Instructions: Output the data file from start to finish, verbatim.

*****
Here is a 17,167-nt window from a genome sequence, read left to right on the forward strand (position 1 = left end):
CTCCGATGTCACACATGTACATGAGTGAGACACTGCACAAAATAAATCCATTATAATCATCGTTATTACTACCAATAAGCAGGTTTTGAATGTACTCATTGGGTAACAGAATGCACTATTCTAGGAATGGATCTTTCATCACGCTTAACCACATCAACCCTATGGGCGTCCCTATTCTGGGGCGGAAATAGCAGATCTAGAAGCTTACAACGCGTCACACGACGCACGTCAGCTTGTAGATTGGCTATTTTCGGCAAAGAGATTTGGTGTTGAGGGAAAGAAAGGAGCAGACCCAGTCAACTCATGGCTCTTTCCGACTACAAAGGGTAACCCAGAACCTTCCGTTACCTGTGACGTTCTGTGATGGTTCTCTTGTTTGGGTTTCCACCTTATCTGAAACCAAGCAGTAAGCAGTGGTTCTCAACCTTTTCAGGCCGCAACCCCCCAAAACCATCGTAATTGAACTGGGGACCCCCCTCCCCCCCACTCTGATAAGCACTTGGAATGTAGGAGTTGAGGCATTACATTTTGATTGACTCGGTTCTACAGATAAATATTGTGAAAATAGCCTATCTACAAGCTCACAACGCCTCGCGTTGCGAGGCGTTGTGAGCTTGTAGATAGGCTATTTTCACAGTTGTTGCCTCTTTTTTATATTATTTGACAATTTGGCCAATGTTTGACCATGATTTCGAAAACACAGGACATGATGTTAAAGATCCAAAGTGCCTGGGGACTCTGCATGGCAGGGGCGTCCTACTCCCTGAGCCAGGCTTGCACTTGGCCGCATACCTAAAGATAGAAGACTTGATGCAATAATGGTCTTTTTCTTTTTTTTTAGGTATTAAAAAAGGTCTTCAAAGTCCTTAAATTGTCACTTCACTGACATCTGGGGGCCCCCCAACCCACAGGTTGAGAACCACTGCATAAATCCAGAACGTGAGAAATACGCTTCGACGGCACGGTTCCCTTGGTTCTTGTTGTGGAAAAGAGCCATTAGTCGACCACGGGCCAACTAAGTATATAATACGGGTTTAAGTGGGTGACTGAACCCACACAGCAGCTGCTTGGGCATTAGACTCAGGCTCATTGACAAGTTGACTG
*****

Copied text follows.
Here is a 17,167-nt window from a genome sequence, read left to right on the forward strand (position 1 = left end):
CTCCGATGTCACACATGTACATGAGTGAGACACTGCACAAAATAAATCCATTATAATCATCGTTATTACTACCAATAAGCAGGTTTTGAATGTACTCATTGGGTAACAGAATGCACTATTCTAGGAATGGATCTTTCATCACGCTTAACCACATCAACCCTATGGGCGTCCCTATTCTGGGGCGGAAATAGCAGATCTAGAAGCTTACAACGCGTCACACGACGCACGTCAGCTTGTAGATTGGCTATTTTCGGCAAAGAGATTTGGTGTTGAGGGAAAGAAAGGAGCAGACCCAGTCAACTCATGGCTCTTTCCGACTACAAAGGGTAACCCAGAACCTTCCGTTACCTGTGACGTTCTGTGATGGTTCTCTTGTTTGGGTTTCCACCTTATCTGAAACCAAGCAGTAAGCAGTGGTTCTCAACCTTTTCAGGCCGCAACCCCCCAAAACCATCGTAATTGAACTGGGGACCCCCCTCCCCCCCACTCTGATAAGCACTTGGAATGTAGGAGTTGAGGCATTACATTTTGATTGACTCGGTTCTACAGATAAATATTGTGAAAATAGCCTATCTACAAGCTCACAACGCCTCGCGTTGCGAGGCGTTGTGAGCTTGTAGATAGGCTATTTTCACAGTTGTTGCCTCTTTTTTATATTATTTGACAATTTGGCCAATGTTTGACCATGATTTCGAAAACACAGGACATGATGTTAAAGATCCAAAGTGCCTGGGGACTCTGCATGGCAGGGGCGTCCTACTCCCTGAGCCAGGCTTGCACTTGGCCGCATACCTAAAGATAGAAGACTTGATGCAATAATGGTCTTTTTCTTTTTTTTTAGGTATTAAAAAAGGTCTTCAAAGTCCTTAAATTGTCACTTCACTGACATCTGGGGGCCCCCCAACCCACAGGTTGAGAACCACTGCATAAATCCAGAACGTGAGAAATACGCTTCGACGGCACGGTTCCCTTGGTTCTTGTTGTGGAAAAGAGCCATTAGTCGACCACGGGCCAACTAAGTATATAATACGGGTTTAAGTGGGTGACTGAACCCACACAGCAGCTGCTTGGGCATTAGACTCAGGCTCATTGACAAGTTGACTG